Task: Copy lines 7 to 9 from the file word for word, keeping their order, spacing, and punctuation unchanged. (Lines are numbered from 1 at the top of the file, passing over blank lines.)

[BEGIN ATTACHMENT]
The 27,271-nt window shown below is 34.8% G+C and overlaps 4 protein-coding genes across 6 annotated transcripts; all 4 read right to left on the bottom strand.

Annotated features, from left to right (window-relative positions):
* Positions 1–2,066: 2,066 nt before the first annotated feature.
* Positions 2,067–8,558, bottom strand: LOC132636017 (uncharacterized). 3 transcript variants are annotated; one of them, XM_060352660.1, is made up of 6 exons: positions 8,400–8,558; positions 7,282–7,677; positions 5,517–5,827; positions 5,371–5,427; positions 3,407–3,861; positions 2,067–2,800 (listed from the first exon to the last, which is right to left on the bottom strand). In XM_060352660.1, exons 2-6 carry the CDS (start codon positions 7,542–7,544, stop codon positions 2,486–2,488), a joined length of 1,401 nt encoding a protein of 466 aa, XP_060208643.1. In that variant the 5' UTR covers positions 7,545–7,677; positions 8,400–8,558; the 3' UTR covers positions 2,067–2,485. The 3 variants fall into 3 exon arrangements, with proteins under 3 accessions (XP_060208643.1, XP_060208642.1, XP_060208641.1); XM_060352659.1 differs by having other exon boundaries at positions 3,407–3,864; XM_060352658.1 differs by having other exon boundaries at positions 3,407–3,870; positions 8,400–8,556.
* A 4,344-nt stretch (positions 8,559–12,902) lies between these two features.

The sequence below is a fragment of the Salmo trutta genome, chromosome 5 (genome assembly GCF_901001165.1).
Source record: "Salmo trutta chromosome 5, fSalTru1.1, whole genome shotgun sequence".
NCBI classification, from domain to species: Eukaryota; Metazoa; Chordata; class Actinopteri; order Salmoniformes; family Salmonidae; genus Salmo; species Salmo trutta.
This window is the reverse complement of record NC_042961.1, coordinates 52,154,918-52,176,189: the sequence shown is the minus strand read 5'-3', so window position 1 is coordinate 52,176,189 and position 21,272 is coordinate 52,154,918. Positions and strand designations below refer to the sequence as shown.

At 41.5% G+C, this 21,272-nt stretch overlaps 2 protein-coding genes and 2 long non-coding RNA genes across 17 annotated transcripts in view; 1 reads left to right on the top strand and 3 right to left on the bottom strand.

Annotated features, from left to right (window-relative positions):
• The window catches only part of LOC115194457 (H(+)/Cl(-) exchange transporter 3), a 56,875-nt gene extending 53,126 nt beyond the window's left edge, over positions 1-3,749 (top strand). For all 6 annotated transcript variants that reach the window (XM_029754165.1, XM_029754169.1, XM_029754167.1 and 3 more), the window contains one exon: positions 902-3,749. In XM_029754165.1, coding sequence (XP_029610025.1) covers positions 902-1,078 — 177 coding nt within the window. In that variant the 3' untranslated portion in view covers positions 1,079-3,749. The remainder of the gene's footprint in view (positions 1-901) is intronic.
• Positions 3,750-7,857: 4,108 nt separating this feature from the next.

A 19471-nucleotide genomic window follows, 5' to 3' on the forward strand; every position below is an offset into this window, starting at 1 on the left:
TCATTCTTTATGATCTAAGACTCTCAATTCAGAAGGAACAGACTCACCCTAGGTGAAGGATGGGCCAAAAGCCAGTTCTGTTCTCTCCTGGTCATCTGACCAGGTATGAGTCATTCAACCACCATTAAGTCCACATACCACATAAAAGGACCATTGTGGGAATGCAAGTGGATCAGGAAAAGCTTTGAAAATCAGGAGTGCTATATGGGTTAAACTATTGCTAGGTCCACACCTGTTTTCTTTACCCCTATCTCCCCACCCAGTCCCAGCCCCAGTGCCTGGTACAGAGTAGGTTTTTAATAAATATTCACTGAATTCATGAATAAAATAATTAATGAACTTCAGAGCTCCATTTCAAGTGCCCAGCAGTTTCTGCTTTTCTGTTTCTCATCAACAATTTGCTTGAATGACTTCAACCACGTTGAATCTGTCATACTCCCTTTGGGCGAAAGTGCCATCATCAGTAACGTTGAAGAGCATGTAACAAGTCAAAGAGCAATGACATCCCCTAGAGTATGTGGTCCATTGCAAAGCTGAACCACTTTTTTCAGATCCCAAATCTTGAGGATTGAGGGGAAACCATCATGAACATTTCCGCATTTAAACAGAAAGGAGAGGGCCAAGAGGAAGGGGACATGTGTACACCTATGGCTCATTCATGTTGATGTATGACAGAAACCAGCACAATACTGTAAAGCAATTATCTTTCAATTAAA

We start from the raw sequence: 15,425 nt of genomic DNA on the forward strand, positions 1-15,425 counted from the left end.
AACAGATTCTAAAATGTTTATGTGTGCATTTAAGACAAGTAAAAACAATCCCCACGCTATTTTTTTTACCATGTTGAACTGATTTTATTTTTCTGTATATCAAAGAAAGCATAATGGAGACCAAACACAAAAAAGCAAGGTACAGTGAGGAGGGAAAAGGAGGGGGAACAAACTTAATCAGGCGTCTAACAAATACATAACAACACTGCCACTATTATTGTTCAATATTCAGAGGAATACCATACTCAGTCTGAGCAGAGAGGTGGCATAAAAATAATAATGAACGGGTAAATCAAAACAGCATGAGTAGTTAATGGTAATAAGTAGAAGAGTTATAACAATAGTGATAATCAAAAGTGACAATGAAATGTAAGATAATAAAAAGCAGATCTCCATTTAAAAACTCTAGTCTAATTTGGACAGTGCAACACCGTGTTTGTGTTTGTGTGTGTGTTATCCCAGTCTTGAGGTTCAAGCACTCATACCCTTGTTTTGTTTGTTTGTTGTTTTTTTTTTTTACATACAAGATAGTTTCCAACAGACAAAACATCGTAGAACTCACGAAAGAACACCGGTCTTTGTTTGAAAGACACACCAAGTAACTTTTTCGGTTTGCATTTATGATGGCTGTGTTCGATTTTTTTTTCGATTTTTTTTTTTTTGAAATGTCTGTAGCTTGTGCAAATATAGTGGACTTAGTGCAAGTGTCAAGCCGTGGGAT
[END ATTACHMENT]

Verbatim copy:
Source record: "Salmo trutta chromosome 5, fSalTru1.1, whole genome shotgun sequence".
NCBI classification, from domain to species: Eukaryota; Metazoa; Chordata; class Actinopteri; order Salmoniformes; family Salmonidae; genus Salmo; species Salmo trutta.
This window is the reverse complement of record NC_042961.1, coordinates 52,154,918-52,176,189: the sequence shown is the minus strand read 5'-3', so window position 1 is coordinate 52,176,189 and position 21,272 is coordinate 52,154,918. Positions and strand designations below refer to the sequence as shown.